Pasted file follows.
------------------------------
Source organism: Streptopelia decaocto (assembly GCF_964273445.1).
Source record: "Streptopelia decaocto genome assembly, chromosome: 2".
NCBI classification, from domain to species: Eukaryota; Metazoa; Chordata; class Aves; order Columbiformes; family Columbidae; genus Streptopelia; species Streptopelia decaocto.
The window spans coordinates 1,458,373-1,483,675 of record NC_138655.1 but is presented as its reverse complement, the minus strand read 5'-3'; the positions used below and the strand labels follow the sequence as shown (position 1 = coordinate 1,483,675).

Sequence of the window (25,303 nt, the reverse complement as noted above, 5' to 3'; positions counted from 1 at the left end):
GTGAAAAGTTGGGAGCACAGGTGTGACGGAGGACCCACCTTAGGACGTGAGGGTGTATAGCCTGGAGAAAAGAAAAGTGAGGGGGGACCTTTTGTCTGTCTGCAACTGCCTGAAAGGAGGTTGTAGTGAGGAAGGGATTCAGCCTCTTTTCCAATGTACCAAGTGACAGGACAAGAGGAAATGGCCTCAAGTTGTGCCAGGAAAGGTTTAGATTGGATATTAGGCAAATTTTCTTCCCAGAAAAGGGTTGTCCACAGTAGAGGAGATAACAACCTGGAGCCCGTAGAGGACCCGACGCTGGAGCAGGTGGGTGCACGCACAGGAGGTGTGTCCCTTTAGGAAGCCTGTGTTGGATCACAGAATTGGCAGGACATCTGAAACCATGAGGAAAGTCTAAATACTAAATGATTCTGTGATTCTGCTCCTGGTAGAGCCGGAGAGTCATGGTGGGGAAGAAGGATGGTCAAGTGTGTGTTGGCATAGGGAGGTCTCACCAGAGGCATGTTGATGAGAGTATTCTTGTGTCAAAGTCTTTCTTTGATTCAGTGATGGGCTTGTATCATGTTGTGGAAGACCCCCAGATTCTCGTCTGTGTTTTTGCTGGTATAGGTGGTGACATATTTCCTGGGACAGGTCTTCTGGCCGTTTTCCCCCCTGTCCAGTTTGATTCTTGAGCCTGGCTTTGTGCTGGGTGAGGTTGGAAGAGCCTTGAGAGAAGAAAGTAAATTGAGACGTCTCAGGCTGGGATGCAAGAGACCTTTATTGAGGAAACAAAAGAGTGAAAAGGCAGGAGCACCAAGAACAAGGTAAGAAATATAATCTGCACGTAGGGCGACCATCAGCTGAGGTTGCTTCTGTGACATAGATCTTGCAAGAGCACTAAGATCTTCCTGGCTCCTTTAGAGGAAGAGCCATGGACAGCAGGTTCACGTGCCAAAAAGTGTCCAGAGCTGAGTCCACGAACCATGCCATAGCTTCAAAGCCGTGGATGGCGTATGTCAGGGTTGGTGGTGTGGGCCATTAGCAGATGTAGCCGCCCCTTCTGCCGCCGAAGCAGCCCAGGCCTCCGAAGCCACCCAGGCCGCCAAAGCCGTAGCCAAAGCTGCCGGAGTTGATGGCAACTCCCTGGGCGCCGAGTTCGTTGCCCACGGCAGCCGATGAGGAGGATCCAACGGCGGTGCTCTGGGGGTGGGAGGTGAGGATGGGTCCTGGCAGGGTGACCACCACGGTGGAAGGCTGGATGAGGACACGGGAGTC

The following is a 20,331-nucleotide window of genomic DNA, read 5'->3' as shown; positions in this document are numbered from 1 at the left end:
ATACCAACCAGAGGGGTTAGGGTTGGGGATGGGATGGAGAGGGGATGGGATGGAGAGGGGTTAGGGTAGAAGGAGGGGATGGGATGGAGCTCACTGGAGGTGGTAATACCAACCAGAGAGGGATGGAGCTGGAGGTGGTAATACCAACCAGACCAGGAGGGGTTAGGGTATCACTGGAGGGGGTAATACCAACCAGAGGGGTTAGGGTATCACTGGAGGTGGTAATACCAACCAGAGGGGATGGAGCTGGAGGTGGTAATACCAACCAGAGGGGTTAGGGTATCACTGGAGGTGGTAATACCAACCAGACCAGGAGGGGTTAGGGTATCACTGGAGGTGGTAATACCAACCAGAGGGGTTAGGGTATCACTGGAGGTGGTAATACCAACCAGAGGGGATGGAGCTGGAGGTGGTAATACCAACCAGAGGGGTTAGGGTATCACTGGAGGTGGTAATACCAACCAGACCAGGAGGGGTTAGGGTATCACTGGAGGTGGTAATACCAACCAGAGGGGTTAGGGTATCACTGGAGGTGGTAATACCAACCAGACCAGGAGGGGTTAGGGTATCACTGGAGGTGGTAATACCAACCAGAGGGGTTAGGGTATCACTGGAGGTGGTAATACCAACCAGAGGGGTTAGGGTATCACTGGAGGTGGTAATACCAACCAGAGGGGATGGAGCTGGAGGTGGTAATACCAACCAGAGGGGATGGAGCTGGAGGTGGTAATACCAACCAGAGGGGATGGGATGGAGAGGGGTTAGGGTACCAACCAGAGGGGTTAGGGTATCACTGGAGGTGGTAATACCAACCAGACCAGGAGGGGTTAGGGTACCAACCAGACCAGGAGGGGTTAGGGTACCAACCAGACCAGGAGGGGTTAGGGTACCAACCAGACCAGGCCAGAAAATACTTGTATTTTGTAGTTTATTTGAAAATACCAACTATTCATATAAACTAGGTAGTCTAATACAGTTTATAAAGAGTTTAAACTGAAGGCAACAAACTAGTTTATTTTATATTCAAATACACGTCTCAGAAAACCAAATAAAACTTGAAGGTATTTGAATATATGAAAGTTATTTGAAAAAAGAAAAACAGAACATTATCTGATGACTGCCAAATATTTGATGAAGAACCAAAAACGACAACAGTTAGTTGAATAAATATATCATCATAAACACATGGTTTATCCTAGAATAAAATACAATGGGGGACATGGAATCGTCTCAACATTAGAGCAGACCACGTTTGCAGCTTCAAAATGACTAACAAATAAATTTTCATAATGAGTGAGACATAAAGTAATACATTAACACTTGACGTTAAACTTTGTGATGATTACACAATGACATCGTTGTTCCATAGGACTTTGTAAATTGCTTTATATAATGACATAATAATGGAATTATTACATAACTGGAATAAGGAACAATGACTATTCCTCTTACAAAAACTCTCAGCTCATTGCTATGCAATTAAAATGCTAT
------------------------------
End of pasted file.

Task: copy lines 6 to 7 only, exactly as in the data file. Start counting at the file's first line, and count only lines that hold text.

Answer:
GTGAAAAGTTGGGAGCACAGGTGTGACGGAGGACCCACCTTAGGACGTGAGGGTGTATAGCCTGGAGAAAAGAAAAGTGAGGGGGGACCTTTTGTCTGTCTGCAACTGCCTGAAAGGAGGTTGTAGTGAGGAAGGGATTCAGCCTCTTTTCCAATGTACCAAGTGACAGGACAAGAGGAAATGGCCTCAAGTTGTGCCAGGAAAGGTTTAGATTGGATATTAGGCAAATTTTCTTCCCAGAAAAGGGTTGTCCACAGTAGAGGAGATAACAACCTGGAGCCCGTAGAGGACCCGACGCTGGAGCAGGTGGGTGCACGCACAGGAGGTGTGTCCCTTTAGGAAGCCTGTGTTGGATCACAGAATTGGCAGGACATCTGAAACCATGAGGAAAGTCTAAATACTAAATGATTCTGTGATTCTGCTCCTGGTAGAGCCGGAGAGTCATGGTGGGGAAGAAGGATGGTCAAGTGTGTGTTGGCATAGGGAGGTCTCACCAGAGGCATGTTGATGAGAGTATTCTTGTGTCAAAGTCTTTCTTTGATTCAGTGATGGGCTTGTATCATGTTGTGGAAGACCCCCAGATTCTCGTCTGTGTTTTTGCTGGTATAGGTGGTGACATATTTCCTGGGACAGGTCTTCTGGCCGTTTTCCCCCCTGTCCAGTTTGATTCTTGAGCCTGGCTTTGTGCTGGGTGAGGTTGGAAGAGCCTTGAGAGAAGAAAGTAAATTGAGACGTCTCAGGCTGGGATGCAAGAGACCTTTATTGAGGAAACAAAAGAGTGAAAAGGCAGGAGCACCAAGAACAAGGTAAGAAATATAATCTGCACGTAGGGCGACCATCAGCTGAGGTTGCTTCTGTGACATAGATCTTGCAAGAGCACTAAGATCTTCCTGGCTCCTTTAGAGGAAGAGCCATGGACAGCAGGTTCACGTGCCAAAAAGTGTCCAGAGCTGAGTCCACGAACCATGCCATAGCTTCAAAGCCGTGGATGGCGTATGTCAGGGTTGGTGGTGTGGGCCATTAGCAGATGTAGCCGCCCCTTCTGCCGCCGAAGCAGCCCAGGCCTCCGAAGCCACCCAGGCCGCCAAAGCCGTAGCCAAAGCTGCCGGAGTTGATGGCAACTCCCTGGGCGCCGAGTTCGTTGCCCACGGCAGCCGATGAGGAGGATCCAACGGCGGTGCTCTGGGGGTGGGAGGTGAGGATGGGTCCTGGCAGGGTGACCACCACGGTGGAAGGCTGGATGAGGACACGGGAGTC

The following is a 20,331-nucleotide window of genomic DNA, read 5'->3' as shown; positions in this document are numbered from 1 at the left end: